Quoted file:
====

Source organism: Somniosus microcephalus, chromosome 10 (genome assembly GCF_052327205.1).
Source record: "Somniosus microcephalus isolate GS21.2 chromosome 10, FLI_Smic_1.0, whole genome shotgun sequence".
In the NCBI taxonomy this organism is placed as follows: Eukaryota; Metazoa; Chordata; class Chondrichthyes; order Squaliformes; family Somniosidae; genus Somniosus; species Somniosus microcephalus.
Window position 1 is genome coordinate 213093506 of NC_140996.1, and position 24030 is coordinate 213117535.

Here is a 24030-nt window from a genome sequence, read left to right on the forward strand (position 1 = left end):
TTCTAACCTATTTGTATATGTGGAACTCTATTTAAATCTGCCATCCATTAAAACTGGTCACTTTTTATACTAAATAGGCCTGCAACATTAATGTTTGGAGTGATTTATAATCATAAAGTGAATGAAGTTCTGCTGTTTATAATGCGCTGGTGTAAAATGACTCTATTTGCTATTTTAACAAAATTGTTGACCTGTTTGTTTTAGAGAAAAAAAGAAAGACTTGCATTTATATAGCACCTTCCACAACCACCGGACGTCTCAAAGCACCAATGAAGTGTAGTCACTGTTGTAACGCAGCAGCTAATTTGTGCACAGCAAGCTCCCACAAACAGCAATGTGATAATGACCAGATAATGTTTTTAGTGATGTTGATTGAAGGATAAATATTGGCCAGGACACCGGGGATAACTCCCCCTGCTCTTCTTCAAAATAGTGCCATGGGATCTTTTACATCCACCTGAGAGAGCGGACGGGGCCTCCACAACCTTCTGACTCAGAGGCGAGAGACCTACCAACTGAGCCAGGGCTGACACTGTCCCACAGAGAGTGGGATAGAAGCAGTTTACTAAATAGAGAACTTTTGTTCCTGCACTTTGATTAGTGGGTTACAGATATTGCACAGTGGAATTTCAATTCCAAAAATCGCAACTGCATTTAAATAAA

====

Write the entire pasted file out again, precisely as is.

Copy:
Source organism: Somniosus microcephalus, chromosome 10 (genome assembly GCF_052327205.1).
Source record: "Somniosus microcephalus isolate GS21.2 chromosome 10, FLI_Smic_1.0, whole genome shotgun sequence".
In the NCBI taxonomy this organism is placed as follows: Eukaryota; Metazoa; Chordata; class Chondrichthyes; order Squaliformes; family Somniosidae; genus Somniosus; species Somniosus microcephalus.
Window position 1 is genome coordinate 213093506 of NC_140996.1, and position 24030 is coordinate 213117535.

Here is a 24030-nt window from a genome sequence, read left to right on the forward strand (position 1 = left end):
TTCTAACCTATTTGTATATGTGGAACTCTATTTAAATCTGCCATCCATTAAAACTGGTCACTTTTTATACTAAATAGGCCTGCAACATTAATGTTTGGAGTGATTTATAATCATAAAGTGAATGAAGTTCTGCTGTTTATAATGCGCTGGTGTAAAATGACTCTATTTGCTATTTTAACAAAATTGTTGACCTGTTTGTTTTAGAGAAAAAAAGAAAGACTTGCATTTATATAGCACCTTCCACAACCACCGGACGTCTCAAAGCACCAATGAAGTGTAGTCACTGTTGTAACGCAGCAGCTAATTTGTGCACAGCAAGCTCCCACAAACAGCAATGTGATAATGACCAGATAATGTTTTTAGTGATGTTGATTGAAGGATAAATATTGGCCAGGACACCGGGGATAACTCCCCCTGCTCTTCTTCAAAATAGTGCCATGGGATCTTTTACATCCACCTGAGAGAGCGGACGGGGCCTCCACAACCTTCTGACTCAGAGGCGAGAGACCTACCAACTGAGCCAGGGCTGACACTGTCCCACAGAGAGTGGGATAGAAGCAGTTTACTAAATAGAGAACTTTTGTTCCTGCACTTTGATTAGTGGGTTACAGATATTGCACAGTGGAATTTCAATTCCAAAAATCGCAACTGCATTTAAATAAA